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OvaR8ed's Achievements


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  1. I know that LIDAR Speed Trap Detectors exist since it is used for signal jamming. In my country that's illegal, but we are supposedly allowed to detect if signals are present. Information on these LIDAR devices are very limited, but I have found the following: When a car enters the trapping range (typically 200-300m / 600-900ft) the gun is fired at a good reflective surface on the car (e.g. the number plate). The gun sends a number of pulses with a laser and times the return of the pulses to receiver. Each pulse records time of flight of the respective laser pulse and thus it basically measured multiple distance measurements sequentially over time. The change in these distances are used to calculate the speed of the car. Laser power: 50uW Laser cone: 4 milliradians (translates to a 1 square meter / 9 square feet footprint on the car at 300m) Laser Wavelength: 904nm Laser Carrier: Unknown and may differ between manufacturers. Pulses per Second: Differences between manufacturers, but 45Hz to 250Hz are common. Now the first problem is that we don't know the carrier (and it may vary between different manufacturers). Now, unless we want to record and reproduce the signal for jamming (which I don't) we simply have to detect whether there is a man-made signal or not. Here is the concept: Use an IR Phototransistor to sense IR light. This will pick up IR rays in daylight as well, but this reading without a man-made signal will present itself as a slightly noisy DC Constant that changes slowly over time. If IR pulses are present, it will be seen as an oscillation on top of this DC bias (provided the daylight doesn't max out the output of the transistor and thus clipping the signal) A DC Blocking Capacitor (AC Coupling) will remove the DC Bias caused by daylight. If we further filter out frequencies outside of the range 30-300Hz using a Band-Pass Filter we will have a very simple device scanning for pulses in the range 30-300Hz. We can feed the output signal (after the filters) to a a timer like the 555 to trigger a Monostable pulse beeping a buzzer and warning the driver that man-made IR signal in the range 30-300Hz may be present. Anyone have any thoughts to further refine the concept?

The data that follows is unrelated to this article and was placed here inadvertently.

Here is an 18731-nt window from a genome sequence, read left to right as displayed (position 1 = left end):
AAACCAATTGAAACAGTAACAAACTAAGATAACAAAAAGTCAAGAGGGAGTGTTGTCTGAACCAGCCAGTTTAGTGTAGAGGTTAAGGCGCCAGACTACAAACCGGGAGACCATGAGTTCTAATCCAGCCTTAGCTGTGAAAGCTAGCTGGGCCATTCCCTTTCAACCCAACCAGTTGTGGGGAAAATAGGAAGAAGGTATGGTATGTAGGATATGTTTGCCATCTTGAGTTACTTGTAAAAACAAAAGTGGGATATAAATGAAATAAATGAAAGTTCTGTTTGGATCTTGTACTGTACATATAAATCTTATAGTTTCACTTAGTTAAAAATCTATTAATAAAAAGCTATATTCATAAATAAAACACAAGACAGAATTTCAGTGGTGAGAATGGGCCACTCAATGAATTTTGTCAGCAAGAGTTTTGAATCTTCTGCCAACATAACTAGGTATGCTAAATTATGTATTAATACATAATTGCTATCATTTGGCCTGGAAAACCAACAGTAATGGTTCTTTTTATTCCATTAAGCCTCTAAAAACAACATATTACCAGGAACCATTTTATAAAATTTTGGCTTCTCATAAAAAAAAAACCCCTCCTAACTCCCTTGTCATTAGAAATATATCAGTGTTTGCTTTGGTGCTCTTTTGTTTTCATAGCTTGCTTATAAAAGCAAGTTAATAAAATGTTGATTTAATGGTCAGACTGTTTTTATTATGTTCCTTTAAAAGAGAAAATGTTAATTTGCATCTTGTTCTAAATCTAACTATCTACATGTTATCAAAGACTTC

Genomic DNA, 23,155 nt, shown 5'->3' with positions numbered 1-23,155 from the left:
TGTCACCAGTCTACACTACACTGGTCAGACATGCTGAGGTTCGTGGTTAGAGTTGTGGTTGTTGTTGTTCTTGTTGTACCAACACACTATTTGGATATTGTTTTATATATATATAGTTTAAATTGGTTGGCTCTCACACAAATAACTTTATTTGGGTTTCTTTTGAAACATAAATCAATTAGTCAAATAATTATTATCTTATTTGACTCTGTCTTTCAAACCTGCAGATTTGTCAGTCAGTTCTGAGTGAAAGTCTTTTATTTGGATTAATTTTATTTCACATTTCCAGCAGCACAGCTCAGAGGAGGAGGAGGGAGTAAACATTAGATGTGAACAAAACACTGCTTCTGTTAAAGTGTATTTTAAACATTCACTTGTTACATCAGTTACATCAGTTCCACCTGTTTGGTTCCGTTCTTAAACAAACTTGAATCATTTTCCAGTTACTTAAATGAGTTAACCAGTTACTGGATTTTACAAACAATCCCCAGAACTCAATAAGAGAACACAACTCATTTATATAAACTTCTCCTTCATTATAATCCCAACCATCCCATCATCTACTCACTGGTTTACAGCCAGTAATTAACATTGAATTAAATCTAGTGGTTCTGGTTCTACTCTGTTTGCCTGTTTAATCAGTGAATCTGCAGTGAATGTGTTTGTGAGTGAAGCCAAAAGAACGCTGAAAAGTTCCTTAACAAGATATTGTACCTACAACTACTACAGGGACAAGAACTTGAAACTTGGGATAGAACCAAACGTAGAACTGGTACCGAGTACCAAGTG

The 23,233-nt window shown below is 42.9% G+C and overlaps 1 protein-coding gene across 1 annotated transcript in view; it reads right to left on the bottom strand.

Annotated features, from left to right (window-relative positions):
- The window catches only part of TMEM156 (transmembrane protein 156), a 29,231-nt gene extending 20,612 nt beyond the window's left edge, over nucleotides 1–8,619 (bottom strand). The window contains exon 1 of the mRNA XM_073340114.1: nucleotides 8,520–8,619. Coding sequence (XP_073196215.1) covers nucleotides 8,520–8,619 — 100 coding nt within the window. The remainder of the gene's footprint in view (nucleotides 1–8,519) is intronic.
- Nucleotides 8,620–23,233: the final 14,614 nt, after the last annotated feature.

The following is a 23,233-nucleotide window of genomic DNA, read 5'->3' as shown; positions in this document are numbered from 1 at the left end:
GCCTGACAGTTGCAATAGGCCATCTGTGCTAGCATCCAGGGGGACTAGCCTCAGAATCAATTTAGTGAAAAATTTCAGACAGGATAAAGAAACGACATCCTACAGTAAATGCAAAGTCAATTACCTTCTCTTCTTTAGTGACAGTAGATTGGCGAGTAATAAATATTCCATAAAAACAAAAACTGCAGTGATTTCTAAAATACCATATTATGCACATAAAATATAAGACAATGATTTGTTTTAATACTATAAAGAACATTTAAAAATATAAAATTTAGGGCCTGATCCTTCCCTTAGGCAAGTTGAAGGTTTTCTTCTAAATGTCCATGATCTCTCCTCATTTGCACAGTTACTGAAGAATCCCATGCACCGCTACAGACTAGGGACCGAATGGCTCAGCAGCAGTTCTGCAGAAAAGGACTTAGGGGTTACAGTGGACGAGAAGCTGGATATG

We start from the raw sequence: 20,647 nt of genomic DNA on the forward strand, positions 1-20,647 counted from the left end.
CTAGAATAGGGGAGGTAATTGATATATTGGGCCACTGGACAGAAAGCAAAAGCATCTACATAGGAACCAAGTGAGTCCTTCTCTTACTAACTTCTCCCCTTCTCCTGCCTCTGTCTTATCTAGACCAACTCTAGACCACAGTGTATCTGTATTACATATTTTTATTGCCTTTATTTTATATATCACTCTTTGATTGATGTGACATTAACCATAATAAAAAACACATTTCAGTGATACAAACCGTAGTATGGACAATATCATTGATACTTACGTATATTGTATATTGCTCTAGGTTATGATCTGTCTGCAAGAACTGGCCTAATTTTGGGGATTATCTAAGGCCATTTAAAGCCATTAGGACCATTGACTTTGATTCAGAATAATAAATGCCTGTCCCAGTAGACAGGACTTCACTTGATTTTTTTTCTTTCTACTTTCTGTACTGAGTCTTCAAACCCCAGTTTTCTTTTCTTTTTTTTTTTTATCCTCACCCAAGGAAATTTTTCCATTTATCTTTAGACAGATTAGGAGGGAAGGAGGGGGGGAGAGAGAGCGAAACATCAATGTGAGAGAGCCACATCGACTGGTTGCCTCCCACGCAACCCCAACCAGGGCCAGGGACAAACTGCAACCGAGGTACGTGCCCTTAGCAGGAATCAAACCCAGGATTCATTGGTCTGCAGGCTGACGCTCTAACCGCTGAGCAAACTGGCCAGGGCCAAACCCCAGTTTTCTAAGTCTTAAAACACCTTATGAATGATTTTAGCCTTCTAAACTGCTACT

2. Concept / Outcome: I'm planning to drive a laser pointer slowly using a simple geared down 12V DC motor through an angle of about 70 degrees using output from PC. The gearbox is designed such that the laser travels very slow (i.e. 70 degrees = 5mins). I want to place LDR sensors at the limits ofthe sweep to detect the laser and give feedback to my software to stop the laser and initiate other stuff on the software side. Interface and I/O: I don't have a micro-controller so I'm planning to simply hack a USB keyboard for the chip. Windows already has drivers for it, it has 3 binary output channels (CAPS LOCK LED, NUM LOCK LED and SCROLL LOCK LED) and more input channels than there are buttons / keys. When the laser hits an LDR it opens a transistor circuit to switch a Solid State Relay connected to a specific key. This hotkey will stop the motor and change the state of one of the outputs to change direction of the motor. The motor can then be started again from the software with the other LDR waiting on the other side for the cut-off signal. Potential Problems: The LDR recieves a contious signal from the laser and the computer input only wants a short pulse so I decided to use a RC differentiator circuit to send a short pulse when the laser first hits the LDR. The motor stops over the LDR and even though the laser keeps the LDR circuit in ON mode, the signal (hotkey) to the PC will be off after the short pulse. The solid state relay that initiates the hotkey for the keyboard chip requires between 1-5V and 10mA to switch on so I designed the following circuit to send the pulse. (See pic/link below) Any comments and/or suggestions are very welcome, thanx!
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